Cryptocurrency is a (Nearly) Useless Word

Most cryptocurrency observers are living in very different worlds. Critics predict an imminent collapse of the Bitcoin bubble and call for outright bans, while crypto-proponents are still waiting for the crypto-revolution and demise of government currency. The recent wave of attention to cryptocurrencies has left more confusion than clarity, which has been counterproductive in regulatory efforts.

This is not because one side or the other is inherently wrong about cryptocurrency. Rather, it is because we have relied for too long on language from the last decade. As the digital currency space grows at break-neck speeds, the terminology of ‘cryptocurrencies’ has become increasingly unhelpful. In working to craft regulation that balances innovation and risk, the term has reached a point of near uselessness.

‘Cryptocurrency’ refers to an extremely broad class of instruments that use encryption to make transactions secure. The terminology is helpful because it distinguishes new technology from old ones, which required some entity to oversee transactions. However, this is like distinguishing bank vaults by the kind of lock they use. While it helps to separate technologies of security, it does nothing to tell us what is inside the vault – or in this case, what economic activity is being secured.

The ambiguity in our language is an issue for decisions on how to regulate cryptocurrencies. Specifically, it allows us to imagine that all of these instruments conveniently fall into a single bin. The inconvenient truth for critics and proponents alike is that the things we call cryptocurrencies vary quite a lot in what they are designed to do. As a result, different cryptocurrencies require unique regulation.

If you download (or open) a cryptocurrency trading app, you will find a long list of different digital tokens you can buy and sell. We call all of these cryptocurrencies – and indeed, most of them use encrypted ledgers. Beyond this, though, these coins could not be more different. Where Bitcoin and some others are designed to actually work as currencies in a traditional sense of the word, other coins are a far cry from what we would call money or currency. In fact, many resemble currencies far less than they look like other, very different economic instruments.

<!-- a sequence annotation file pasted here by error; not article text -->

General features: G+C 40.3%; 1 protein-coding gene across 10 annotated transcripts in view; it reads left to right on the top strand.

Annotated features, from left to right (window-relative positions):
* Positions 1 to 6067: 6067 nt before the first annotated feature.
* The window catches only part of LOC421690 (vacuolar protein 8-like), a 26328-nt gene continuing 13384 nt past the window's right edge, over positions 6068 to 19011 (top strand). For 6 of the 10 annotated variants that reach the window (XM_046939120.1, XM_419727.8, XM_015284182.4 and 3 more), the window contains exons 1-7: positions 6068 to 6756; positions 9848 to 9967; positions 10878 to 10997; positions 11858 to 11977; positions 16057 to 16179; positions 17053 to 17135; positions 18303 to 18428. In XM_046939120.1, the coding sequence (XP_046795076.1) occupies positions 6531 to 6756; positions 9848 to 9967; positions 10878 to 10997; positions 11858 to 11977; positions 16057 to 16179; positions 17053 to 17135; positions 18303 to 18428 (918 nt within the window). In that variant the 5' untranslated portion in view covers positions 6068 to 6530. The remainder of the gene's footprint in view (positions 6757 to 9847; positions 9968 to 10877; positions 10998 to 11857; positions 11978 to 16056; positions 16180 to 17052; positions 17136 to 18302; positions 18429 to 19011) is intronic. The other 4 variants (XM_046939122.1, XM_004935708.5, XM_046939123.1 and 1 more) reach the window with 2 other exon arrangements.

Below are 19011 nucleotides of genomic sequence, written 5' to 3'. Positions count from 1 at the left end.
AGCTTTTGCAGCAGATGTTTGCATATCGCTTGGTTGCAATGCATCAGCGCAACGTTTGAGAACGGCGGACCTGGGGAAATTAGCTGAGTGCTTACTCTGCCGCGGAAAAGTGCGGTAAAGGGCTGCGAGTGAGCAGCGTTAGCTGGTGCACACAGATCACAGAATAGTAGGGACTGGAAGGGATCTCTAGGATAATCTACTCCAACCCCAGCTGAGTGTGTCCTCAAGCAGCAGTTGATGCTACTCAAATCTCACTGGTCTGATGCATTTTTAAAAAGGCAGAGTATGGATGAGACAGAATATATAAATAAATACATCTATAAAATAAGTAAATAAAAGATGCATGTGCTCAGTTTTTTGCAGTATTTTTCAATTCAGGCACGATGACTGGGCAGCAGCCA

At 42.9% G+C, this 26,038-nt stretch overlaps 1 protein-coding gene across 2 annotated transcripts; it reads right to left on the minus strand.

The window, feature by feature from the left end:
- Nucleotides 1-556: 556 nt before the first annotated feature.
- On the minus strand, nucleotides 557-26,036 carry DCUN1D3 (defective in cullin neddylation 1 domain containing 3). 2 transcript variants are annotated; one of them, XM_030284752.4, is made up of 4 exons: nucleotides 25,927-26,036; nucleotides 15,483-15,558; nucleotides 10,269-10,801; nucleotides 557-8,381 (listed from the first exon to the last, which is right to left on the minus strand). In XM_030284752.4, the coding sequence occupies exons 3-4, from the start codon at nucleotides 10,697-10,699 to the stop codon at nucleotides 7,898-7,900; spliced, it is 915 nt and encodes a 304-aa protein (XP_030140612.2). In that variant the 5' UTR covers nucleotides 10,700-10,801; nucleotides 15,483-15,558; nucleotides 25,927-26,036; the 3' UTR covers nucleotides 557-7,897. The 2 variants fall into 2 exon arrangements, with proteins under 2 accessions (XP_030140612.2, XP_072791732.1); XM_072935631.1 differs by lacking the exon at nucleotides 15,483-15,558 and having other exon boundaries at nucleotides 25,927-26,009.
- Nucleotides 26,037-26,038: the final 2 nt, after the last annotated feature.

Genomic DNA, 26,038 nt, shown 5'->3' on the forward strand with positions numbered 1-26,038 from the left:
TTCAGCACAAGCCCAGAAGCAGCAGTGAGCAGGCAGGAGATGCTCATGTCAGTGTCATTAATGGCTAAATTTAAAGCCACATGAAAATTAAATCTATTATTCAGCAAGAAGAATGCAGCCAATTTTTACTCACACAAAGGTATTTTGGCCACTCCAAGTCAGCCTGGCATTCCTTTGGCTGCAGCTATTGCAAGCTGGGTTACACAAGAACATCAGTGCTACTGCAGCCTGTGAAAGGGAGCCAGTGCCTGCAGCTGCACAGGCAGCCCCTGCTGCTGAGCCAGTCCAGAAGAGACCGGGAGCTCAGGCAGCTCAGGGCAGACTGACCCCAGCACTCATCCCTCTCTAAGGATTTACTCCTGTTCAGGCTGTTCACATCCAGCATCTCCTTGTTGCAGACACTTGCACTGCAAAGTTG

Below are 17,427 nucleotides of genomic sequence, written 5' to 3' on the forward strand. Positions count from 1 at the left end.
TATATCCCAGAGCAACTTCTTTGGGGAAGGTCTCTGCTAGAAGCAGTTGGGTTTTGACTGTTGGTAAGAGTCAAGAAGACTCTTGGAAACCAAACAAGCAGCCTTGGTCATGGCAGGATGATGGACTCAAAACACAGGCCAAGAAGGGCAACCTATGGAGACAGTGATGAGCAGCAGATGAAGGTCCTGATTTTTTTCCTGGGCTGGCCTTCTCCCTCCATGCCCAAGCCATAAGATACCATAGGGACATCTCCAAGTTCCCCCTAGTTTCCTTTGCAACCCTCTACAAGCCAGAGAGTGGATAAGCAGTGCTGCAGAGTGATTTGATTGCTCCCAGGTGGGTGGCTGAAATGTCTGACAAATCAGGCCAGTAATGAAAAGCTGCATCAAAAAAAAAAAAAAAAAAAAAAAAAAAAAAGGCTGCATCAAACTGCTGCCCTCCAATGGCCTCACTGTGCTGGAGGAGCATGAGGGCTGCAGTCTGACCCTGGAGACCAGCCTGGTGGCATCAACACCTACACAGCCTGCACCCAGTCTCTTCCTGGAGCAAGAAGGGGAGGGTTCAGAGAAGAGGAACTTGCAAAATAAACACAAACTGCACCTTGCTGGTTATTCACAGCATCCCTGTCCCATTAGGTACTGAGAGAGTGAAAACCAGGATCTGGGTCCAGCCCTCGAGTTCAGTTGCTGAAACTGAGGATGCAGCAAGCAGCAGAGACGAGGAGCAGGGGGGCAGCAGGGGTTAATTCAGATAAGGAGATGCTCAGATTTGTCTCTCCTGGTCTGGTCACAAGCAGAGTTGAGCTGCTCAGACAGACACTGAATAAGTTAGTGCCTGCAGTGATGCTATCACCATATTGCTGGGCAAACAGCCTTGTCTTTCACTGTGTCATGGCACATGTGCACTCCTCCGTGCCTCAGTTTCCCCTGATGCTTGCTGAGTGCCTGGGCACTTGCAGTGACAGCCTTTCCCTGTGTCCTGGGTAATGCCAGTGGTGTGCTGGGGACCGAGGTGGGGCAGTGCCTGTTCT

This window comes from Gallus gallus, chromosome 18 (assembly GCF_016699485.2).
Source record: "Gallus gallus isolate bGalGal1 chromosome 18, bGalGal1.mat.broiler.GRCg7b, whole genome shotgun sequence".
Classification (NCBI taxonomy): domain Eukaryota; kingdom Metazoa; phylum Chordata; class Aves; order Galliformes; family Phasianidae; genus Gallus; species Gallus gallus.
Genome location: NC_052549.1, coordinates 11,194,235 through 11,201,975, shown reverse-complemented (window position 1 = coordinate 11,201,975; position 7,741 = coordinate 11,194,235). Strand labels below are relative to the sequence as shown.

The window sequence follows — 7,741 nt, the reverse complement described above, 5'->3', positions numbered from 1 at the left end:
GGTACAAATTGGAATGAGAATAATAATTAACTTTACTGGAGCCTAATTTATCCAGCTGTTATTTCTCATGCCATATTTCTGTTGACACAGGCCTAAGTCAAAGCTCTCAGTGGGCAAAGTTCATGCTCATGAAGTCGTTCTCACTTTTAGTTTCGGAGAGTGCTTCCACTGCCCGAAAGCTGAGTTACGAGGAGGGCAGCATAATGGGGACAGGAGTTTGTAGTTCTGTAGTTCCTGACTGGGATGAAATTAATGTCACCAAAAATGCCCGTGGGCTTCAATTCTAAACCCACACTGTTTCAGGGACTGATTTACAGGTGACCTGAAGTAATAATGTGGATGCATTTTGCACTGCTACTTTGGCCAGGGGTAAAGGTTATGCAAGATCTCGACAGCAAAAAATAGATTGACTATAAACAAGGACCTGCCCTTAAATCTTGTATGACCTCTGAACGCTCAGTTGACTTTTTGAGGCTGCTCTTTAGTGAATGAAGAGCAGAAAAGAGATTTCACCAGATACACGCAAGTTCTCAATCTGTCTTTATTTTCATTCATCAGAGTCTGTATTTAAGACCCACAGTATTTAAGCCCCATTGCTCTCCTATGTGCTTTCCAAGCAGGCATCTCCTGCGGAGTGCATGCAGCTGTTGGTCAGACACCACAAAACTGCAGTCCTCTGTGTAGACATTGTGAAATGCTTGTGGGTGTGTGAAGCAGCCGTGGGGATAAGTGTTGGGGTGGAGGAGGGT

Some cryptocurrencies more closely resemble private money like the kind used in banking. Chainlink and Band protocol are examples of ‘oracle tokens’, which allow blockchains and smart contracts to interface with external data. These are important components in the budding decentralized finance space, which seeks to make a digital Wall Street. Grouping these coins in as ‘currency’ misses the crucial role they serve in propping up new economic markets and actors, much like other private money in history

Other cryptocurrencies look a lot like equities. ICP, for example, is a token designed to power the network behind the Internet Computer, a new initiative designed to decentralize the web. Orchid, Golem, and other coins fall under this group of ‘utility tokens’ which power a blockchain network. These tokens allow blockchains to operate and offer services without central management and are better understood in a corporate ownership framework than as currency.

Yet other tokens are instead much more like derivatives, as they find value from building on top of other cryptocurrencies. Many of these tokens exist to address inefficiencies in other digital currencies’ networks. Polygon, for example, is something called a ‘layer 2 protocol,’ which is designed to decongest the Ethereum network and lower fees associated with sending money. We don’t need to look more than 15 years in the past to see what mismanaged derivatives can do to a market when they are grouped in with other instruments.

We use different words for equities, private money, and derivatives because they are designed to do different things. For the same reason, we would not apply identical regulations to such different instruments in the economy. Current efforts at the SEC, Federal Reserve, and Treasury are likely to falter without nuance in identifying what, precisely, is being regulated. The current single-moniker approach is a head-down, not head-on approach to managing this growing market.

In order to meaningfully balance innovation with risk, we need to start with the simple task of updating our language. ‘Cryptocurrency’ may be a convenient term for pundits seeking to win applaud from either side, but for the hard work of governing, we must pay more attention to what these instruments do, and name them accordingly.

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